Plantation Mill started life as a fulling mill. This would use water power to beat woollen cloth with wooden hammers. It was being operated by the partnership of William Hacking and Henry Aspinall in 1797. A description from the time describes it as a three- storey building powered by a large 36-foot waterwheel.
Change of ownership then occurred in rapid succession. Just six years later, it was in use as a calico (cotton) printing mill run by Oldham and Holding. Four years later, ownership was now in the hands of Gibson, Swain and Company. In 1820, Swain died and the business continued as Gibson and Greaves for six more years.
Bankruptcy occurred in 1826 and the machinery on offer for sale showed that both mechanical and manual printing was being carried out. This included equipment for printing, dyeing and bleaching. Wash wheels, printing machines, copper rollers and blocks were all up for auction.
The firm of Greaves, Denham and Grimshaw became the new owners. James Grimshaw was the foreman, but he took over the running and ownership when Denham and Greaves died. James was considered an exemplary employer, and the Grimshaw family would go on to manage Plantation Mill into the 20th Century. They built nearby Owl Hall and then later Plantation House for their residences.
In 1840, records show that there were four printing machines and eighty printing tables. These were being used to print dress fabrics for middle class buyers.
James Grimshaw lived at Owl Hall, close to Plantation Mill, for much of the 1800s. In 1871, the census shows that he was still there with his wife Susan and two servants. However, by 1893, his son William had built Plantation House, which lay closer to the mill site. William then divided Owl Hall up into four properties and let it out to tenants.
Calico printing transforms plain cotton cloth into a brightly coloured and patterned fabric. At Plantation Mill much of the process was mechanised, but some parts would have been carried out by hand.
At the start of the process the workers would begin with grey cotton cloth. They would then prepare it in a four-stage process by scouring, bleaching, gassing and flattening.
The colour pattern would then be impressed upon the cloth by machine printing. Afterwards, any detailed work would then be done individually using hand blocks.
To stop the dyes running they would then be fixed, either by putting in a dye bath or steaming. The cloth would then be rinsed and dried. After this, it would be stretched to the required width and then flattened. Finally, after being inspected, it would be folded and packaged up.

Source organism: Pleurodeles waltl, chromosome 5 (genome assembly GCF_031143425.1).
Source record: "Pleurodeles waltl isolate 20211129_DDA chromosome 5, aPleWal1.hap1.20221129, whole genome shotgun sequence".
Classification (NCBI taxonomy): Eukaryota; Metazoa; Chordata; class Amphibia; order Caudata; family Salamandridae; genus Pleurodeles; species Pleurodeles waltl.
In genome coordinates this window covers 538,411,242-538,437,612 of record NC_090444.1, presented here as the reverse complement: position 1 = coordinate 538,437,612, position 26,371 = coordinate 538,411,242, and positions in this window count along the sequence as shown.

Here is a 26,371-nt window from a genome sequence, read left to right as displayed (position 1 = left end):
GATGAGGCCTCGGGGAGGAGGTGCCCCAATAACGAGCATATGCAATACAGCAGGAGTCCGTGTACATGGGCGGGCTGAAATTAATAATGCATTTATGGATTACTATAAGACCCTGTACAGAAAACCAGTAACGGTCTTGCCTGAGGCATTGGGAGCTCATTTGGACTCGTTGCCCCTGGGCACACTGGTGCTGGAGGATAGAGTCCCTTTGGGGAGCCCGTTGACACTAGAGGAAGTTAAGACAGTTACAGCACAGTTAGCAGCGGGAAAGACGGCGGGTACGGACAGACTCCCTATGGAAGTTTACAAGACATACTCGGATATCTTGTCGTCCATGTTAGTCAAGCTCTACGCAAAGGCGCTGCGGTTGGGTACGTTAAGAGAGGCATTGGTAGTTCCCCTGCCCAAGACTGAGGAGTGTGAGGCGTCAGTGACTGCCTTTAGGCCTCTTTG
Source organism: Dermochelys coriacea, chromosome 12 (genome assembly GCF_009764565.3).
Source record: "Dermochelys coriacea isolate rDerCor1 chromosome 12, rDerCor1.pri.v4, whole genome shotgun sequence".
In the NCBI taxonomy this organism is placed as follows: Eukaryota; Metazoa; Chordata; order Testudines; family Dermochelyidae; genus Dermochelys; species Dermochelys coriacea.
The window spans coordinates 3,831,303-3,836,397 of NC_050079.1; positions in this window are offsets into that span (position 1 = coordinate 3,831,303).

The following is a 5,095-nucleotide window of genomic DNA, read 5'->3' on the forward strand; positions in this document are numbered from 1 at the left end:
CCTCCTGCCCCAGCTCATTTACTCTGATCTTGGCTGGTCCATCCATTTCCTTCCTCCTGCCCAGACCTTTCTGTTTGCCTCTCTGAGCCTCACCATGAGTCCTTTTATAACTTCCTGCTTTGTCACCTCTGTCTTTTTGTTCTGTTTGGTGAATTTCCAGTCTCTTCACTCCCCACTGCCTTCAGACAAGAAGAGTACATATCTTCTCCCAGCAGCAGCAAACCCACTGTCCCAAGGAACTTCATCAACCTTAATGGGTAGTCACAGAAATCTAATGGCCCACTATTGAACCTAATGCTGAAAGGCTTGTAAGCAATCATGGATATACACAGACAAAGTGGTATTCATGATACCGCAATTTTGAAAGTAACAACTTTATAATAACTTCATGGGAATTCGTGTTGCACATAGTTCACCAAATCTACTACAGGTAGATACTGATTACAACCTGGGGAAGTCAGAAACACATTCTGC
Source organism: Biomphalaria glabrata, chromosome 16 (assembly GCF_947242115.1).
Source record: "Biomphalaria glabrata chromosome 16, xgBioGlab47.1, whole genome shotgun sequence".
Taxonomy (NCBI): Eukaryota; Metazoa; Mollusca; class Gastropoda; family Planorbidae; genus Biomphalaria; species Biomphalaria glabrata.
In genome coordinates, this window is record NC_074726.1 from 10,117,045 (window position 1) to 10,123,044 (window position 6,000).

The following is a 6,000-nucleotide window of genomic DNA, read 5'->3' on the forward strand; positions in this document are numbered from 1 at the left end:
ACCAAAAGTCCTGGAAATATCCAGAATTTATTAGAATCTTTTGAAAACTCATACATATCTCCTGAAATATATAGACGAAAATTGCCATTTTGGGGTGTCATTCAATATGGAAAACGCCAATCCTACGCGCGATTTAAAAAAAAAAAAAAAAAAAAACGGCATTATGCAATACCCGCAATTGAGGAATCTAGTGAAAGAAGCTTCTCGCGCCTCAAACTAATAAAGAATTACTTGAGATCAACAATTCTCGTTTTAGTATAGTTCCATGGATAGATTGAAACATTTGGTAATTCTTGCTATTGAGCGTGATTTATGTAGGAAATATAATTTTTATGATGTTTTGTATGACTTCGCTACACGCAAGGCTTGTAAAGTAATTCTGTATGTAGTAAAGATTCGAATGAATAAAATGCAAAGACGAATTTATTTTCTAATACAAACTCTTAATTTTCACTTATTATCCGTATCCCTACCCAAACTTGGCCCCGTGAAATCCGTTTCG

The last years of the mill
In 1923, the last of the Grimshaw family died, and a Mr Greenwood became the managing director, under a new limited company. The mill complex was by this stage extensive, and was to be found on both sides of Plantation Road. Photographic evidence shows two large chimneys dominating the site. Just eleven years later, it was closed and then finally demolished in 1940.
Visiting the sites today
Start at the bottom of the cobbled setts road of Plantation Road, by the Arden Hall gates. Follow the road up past the Grimshaw’s Owl Hall, now a private residence on your right. It had a serious fire in 2007, but has been successfully rebuilt. Just after Owl Hall there is footpath on the right into the grounds of what was Plantation House. Follow this path in which will take you along the driveway of the house, through what were the gardens. It leads to the ruins of Plantation House, demolished in the 1930s. Some of the stone walls can still be seen, along with a lot of Accrington bricks in the demolition rubble. A path takes you back through gateposts onto Plantation Road again.
Just a little further up Plantation Road is the main information board which displays photographs of Plantation Mill. You can branch either left on a path by the ravine of Pleck Brook which powered the mill, complete with its waterfall; alternatively carry on up Plantation Road, past Plantation Cottages. Much of the mill would have been in what is now woodland on your left. There is little to see of the mill now, demolition and nature have eradicated much of it. However, at the top end you can see some of the work that has been done to control the flow of water into Pleck Brook.
In 2010, Oxford Archaeology North carried out a survey, finding that much of the mill complex does survive under the surface, with a layer of demolition rubble sealing it in. Perhaps future excavations could reveal the full extent of the site.
If you are interested in this era of industry, there are some impressive and more complete ruins of a print works near Bury which you can visit. See our page here.
Site visited by A. and S. Bowden 2019
The site of Plantation Mill and Plantation House are open access site. Park on Plantation Road by the gates to Arden Hall .
Nearby just a short walk away
First and Second World War history on top of The Coppice: See the page on Lancashire at War here
Just a short drive away
Owl Hall, Plantation Road, Accrington. Documentary Research, Photographic Recording and Archaeological Watching Brief Oxford Archaeology North (2011). Available online.
Peel Park & Coppice Management Plan 2015-2020 Hyndburn Borough Council. Available online.
Explore Peel Park leaflet (undated) Hyndburn Borough Council. Available online.
Past, Present and Future of Arden Hall, Peel Park and Coppice. A summary of the Management Plan 2012-2016 The Wildlife Trusts Lancashire, Manchester and North Merseyside Hyndburn Borough Council. Available online.
Peel Park Local Nature Reserve including the Coppice, Arden Hall, and Plantation Road. Formal Consultation with Natural England Hyndburn Borough Council 2017. Available online.
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